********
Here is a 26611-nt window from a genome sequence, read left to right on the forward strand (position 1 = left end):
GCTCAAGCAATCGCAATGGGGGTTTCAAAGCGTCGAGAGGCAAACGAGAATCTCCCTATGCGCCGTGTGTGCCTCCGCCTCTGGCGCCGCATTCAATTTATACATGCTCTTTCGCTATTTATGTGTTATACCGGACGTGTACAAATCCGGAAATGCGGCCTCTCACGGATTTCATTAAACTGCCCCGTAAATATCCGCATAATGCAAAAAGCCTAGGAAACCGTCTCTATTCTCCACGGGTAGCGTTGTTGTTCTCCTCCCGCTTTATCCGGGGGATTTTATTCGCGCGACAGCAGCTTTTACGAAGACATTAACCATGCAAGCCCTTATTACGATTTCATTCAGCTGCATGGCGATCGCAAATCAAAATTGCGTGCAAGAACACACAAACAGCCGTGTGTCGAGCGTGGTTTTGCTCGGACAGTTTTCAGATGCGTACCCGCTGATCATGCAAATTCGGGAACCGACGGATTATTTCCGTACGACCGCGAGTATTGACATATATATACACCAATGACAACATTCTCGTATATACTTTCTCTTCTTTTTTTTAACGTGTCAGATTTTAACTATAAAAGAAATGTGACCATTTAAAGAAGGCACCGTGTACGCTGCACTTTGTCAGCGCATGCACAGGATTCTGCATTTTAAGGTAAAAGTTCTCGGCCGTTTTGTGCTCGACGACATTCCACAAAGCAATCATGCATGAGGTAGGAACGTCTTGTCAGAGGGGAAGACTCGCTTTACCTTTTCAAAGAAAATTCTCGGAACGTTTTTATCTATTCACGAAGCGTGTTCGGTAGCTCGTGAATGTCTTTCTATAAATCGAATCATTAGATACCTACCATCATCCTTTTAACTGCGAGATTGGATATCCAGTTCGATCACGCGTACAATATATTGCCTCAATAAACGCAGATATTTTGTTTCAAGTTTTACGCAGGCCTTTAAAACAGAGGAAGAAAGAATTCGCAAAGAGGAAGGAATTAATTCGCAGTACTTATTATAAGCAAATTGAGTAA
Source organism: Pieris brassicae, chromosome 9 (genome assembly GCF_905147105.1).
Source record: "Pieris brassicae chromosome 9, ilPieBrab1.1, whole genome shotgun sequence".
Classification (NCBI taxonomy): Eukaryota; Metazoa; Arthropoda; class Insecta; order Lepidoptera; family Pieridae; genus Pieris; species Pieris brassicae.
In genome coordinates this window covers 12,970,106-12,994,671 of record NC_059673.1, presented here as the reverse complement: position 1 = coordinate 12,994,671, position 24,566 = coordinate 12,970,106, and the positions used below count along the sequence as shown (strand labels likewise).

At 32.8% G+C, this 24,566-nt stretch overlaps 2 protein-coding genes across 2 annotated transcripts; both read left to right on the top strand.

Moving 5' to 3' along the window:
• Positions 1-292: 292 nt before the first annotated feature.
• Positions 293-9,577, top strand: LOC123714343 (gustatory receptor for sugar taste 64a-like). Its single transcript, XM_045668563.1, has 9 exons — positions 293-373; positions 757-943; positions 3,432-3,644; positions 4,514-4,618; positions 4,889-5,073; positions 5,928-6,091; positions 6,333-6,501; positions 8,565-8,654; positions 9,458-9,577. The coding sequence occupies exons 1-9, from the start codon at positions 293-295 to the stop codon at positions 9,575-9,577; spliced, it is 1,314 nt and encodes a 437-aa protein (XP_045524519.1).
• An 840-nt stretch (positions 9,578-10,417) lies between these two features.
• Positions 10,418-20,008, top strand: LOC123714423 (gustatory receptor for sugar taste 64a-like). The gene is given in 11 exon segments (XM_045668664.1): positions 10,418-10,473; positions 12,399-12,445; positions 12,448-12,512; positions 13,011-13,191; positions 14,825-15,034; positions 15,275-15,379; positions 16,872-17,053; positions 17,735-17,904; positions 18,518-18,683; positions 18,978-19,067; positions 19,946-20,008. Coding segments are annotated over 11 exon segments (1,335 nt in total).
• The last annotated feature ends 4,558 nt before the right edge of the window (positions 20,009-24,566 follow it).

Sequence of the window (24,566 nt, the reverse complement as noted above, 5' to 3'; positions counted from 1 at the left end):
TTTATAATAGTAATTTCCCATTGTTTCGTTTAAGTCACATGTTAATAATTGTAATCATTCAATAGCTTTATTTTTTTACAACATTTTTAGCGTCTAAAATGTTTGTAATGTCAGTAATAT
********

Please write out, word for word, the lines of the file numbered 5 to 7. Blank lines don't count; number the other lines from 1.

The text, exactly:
Classification (NCBI taxonomy): Eukaryota; Metazoa; Arthropoda; class Insecta; order Lepidoptera; family Pieridae; genus Pieris; species Pieris brassicae.
In genome coordinates this window covers 12,970,106-12,994,671 of record NC_059673.1, presented here as the reverse complement: position 1 = coordinate 12,994,671, position 24,566 = coordinate 12,970,106, and the positions used below count along the sequence as shown (strand labels likewise).

At 32.8% G+C, this 24,566-nt stretch overlaps 2 protein-coding genes across 2 annotated transcripts; both read left to right on the top strand.